Asimov says that the ancients used careful measurements, and mathematical techniques, in astronomy. Galileo and Newton used careful measurements, and mathematical techniques, in physics. But not until a century after Newton did chemistry “grow up” and begin using careful measurements. Asimov praises Lavoisier:
|From the beginning of his chemical researches, Lavoisier recognized the importance of accurate measurement.... Lavoisier’s new theories involved a complete rationalization of chemistry. All mysterious “principles” were done away with. Henceforward, only materials that could be weighed or otherwise measured were of interest to the chemist.1
In my view, science needs to move in the opposite direction — needs to accept mystery instead of “doing away with it,” needs to accept what can’t be measured, needs to accept the non-rational. I don’t deny, however, that measurement has been useful, that Lavoisier’s work is an advance on earlier chemistry (as is Galileo’s and Newton’s in their field). But to insist that everything must be visible, tangible, measurable, and rational is to approach nature with preconceived ideas, instead of taking it as it is.
Since Asimov’s New Guide to Science discusses all the sciences, it sometimes moves too swiftly. For example, Asimov mentions the Foucault Pendulum, but doesn’t explain it in such a way that a novice can understand it. So I tried to supplement Asimov with Wikipedia, but I found that Wikipedia isn’t geared to novices, either. Wikipedia is often highly technical, though it sometimes tries to meet the needs of novices with special articles and links.
Perhaps Curriki, a user-created educational website, can meet the needs of novices. There are also websites that try to simplify specific scientific topics: I found an excellent tutorial on the seasons here, a good introduction to astronomy here, and an explanation of the Foucault Pendulum here. Encarta (Microsoft’s encyclopedia) has good educational quizzes, but it’s closing, perhaps because it can’t compete with Wikipedia.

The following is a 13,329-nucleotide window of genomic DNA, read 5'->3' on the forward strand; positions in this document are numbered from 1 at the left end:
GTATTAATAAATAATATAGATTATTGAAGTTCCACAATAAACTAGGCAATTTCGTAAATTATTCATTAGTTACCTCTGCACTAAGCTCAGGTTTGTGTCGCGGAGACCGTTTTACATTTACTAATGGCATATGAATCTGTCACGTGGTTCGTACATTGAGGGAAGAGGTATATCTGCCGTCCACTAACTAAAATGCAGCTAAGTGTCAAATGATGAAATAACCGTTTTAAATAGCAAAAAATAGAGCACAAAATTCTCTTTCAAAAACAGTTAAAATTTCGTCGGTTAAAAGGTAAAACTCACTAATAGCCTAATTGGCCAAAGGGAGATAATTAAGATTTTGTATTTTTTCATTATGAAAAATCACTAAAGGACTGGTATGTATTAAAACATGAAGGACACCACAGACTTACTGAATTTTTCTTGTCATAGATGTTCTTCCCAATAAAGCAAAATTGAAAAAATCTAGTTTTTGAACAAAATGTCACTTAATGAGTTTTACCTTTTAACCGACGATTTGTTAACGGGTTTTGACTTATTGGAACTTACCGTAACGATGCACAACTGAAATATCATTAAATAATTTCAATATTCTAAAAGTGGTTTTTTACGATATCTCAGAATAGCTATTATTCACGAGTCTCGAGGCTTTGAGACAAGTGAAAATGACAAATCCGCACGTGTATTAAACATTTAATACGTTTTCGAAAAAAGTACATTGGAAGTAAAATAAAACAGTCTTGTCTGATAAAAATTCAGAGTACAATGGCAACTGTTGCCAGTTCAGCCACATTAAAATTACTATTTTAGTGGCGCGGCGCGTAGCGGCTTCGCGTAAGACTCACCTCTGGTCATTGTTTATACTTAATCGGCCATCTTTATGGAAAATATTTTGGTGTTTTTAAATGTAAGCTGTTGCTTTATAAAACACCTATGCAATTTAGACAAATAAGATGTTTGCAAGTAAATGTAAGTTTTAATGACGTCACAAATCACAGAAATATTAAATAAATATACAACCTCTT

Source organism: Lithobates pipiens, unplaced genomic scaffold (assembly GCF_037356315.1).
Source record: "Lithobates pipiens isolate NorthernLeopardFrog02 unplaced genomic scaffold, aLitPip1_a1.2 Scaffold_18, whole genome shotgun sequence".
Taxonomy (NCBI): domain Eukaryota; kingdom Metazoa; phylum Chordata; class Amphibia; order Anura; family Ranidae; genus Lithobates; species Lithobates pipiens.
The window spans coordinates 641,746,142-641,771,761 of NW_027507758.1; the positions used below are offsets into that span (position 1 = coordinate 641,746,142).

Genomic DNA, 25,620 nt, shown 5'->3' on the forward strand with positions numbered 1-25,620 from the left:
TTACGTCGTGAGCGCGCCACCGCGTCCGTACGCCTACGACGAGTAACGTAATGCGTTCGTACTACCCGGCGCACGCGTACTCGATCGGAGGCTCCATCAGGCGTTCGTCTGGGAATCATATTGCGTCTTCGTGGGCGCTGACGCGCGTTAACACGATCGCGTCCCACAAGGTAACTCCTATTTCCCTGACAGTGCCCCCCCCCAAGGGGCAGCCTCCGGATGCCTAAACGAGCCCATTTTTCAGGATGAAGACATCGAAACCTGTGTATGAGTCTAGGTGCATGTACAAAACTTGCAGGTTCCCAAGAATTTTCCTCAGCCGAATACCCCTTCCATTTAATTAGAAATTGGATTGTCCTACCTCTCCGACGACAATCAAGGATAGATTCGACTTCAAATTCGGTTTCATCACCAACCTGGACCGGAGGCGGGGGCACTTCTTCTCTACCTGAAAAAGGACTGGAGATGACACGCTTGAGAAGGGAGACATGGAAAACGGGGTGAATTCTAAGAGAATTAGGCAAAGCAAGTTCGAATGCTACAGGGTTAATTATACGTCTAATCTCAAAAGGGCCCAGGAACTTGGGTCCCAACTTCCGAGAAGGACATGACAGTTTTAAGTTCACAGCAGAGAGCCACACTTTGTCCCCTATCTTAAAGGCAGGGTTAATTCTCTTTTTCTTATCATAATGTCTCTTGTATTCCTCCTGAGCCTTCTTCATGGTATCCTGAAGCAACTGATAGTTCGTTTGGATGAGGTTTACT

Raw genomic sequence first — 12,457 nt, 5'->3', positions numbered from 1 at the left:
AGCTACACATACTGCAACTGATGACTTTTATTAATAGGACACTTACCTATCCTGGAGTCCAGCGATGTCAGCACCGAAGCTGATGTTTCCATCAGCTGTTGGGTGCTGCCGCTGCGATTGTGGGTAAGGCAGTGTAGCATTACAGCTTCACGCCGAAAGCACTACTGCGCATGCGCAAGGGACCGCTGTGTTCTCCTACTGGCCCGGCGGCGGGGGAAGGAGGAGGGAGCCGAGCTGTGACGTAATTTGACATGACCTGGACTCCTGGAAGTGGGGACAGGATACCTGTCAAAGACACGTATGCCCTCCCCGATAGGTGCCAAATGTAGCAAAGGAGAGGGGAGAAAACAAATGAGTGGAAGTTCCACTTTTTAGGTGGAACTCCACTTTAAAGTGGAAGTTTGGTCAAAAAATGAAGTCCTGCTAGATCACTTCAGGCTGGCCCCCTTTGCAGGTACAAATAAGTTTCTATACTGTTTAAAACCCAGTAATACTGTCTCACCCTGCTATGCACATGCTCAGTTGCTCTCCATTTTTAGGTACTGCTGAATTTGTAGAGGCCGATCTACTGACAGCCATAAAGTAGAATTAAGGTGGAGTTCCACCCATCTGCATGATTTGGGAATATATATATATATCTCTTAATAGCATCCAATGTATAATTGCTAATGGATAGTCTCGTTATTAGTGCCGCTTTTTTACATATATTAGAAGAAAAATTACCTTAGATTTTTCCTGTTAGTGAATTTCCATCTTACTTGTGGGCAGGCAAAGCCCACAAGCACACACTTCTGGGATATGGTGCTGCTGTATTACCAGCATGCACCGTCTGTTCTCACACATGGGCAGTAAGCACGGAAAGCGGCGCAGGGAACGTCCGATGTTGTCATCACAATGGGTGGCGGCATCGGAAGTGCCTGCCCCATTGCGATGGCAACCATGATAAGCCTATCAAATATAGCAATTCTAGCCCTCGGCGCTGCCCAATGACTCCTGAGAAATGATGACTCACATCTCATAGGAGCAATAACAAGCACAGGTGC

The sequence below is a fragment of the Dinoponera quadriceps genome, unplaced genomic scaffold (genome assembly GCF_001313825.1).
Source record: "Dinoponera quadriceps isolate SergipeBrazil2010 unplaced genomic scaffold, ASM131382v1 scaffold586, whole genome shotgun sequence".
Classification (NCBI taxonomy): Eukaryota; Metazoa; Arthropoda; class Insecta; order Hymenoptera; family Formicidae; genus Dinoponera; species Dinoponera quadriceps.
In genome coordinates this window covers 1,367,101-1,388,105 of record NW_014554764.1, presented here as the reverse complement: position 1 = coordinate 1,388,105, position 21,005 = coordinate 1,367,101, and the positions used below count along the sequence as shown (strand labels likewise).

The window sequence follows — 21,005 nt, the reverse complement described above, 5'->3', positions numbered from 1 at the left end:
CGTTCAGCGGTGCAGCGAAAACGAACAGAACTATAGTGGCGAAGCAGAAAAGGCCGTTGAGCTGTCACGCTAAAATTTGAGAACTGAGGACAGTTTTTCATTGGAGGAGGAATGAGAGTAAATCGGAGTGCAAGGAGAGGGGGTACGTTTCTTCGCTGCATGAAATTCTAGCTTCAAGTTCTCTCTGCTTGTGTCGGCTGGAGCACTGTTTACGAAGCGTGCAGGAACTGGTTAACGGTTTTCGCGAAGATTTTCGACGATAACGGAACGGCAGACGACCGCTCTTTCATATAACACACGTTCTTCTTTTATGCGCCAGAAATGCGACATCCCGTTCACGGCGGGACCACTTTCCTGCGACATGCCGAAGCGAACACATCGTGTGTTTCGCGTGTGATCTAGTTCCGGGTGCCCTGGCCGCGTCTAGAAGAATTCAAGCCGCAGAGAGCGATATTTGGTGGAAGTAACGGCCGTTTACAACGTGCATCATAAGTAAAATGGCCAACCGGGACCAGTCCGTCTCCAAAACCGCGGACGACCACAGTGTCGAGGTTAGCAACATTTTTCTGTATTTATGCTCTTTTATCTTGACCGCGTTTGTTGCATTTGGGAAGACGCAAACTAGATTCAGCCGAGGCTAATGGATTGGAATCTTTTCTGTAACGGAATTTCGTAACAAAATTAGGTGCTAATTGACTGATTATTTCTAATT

Asimov was a fan of the mystery writer Rex Stout, who wrote about a detective named Nero Wolfe and his assistant, Archie Goodwin. Stout grew up in the Midwest, but his characters live in Manhattan. (Stout was nominated for Best Mystery Writer of the 20th Century, along with Agatha Christie, Raymond Chandler, Dorothy Sayers, and Dashiell Hammett; Agatha Christie won the award.)
Stout admired, and was admired by, the English writer P. G. Wodehouse. Like Stout, Wodehouse was born in the 1880s, and lived into the 1970s. Wodehouse is best known for stories and novels about a valet named Jeeves; he also wrote numerous works set at a fictional castle called Blandings. Most of Wodehouse’s fiction is set in pre-World War I England. Wodehouse himself spent much of his life in the U.S. “I go in for what is known in the trade as ‘light writing’,” Wodehouse wrote in his autobiography, “and those who do that — humorists they are sometimes called — are looked down upon by the intelligentsia and sneered at.”2